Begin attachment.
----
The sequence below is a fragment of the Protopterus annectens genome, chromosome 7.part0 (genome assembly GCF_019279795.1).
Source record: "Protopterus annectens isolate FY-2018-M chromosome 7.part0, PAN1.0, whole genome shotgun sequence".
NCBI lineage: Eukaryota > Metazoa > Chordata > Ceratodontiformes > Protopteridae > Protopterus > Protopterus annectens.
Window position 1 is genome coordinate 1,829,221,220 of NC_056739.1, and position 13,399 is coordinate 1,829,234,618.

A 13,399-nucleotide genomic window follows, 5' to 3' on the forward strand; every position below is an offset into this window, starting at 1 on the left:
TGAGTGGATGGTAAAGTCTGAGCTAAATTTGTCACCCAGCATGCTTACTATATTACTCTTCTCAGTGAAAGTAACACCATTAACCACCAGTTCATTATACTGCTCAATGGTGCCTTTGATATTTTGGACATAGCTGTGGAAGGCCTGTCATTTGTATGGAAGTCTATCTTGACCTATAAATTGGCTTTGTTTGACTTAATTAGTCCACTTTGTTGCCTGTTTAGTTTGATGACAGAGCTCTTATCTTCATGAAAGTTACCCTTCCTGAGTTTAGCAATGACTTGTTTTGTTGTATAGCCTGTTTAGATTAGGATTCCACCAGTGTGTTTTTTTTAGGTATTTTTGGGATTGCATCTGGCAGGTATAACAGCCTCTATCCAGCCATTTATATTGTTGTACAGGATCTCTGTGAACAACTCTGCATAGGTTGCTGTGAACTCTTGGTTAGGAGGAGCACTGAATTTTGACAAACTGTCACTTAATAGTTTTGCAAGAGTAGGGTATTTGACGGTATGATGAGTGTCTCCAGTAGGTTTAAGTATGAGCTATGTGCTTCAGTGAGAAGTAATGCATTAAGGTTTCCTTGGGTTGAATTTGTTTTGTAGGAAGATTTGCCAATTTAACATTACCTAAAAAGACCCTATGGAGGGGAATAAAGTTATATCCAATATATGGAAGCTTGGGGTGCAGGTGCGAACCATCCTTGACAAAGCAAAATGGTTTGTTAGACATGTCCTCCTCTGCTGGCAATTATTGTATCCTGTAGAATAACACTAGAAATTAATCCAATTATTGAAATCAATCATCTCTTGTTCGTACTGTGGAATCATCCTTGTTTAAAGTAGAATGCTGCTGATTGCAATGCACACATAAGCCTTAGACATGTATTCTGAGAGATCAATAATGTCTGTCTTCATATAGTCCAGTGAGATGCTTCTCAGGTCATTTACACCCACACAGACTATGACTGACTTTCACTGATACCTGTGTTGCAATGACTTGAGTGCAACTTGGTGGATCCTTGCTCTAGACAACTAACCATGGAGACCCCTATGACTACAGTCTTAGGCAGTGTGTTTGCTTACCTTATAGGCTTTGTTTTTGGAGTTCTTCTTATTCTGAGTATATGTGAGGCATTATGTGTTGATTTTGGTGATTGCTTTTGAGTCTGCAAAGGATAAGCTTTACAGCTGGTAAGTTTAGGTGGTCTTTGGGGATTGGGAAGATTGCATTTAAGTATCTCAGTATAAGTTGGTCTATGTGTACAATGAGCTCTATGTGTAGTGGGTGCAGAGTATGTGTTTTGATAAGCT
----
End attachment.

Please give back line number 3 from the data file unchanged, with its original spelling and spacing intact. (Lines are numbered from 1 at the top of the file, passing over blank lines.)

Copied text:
NCBI lineage: Eukaryota > Metazoa > Chordata > Ceratodontiformes > Protopteridae > Protopterus > Protopterus annectens.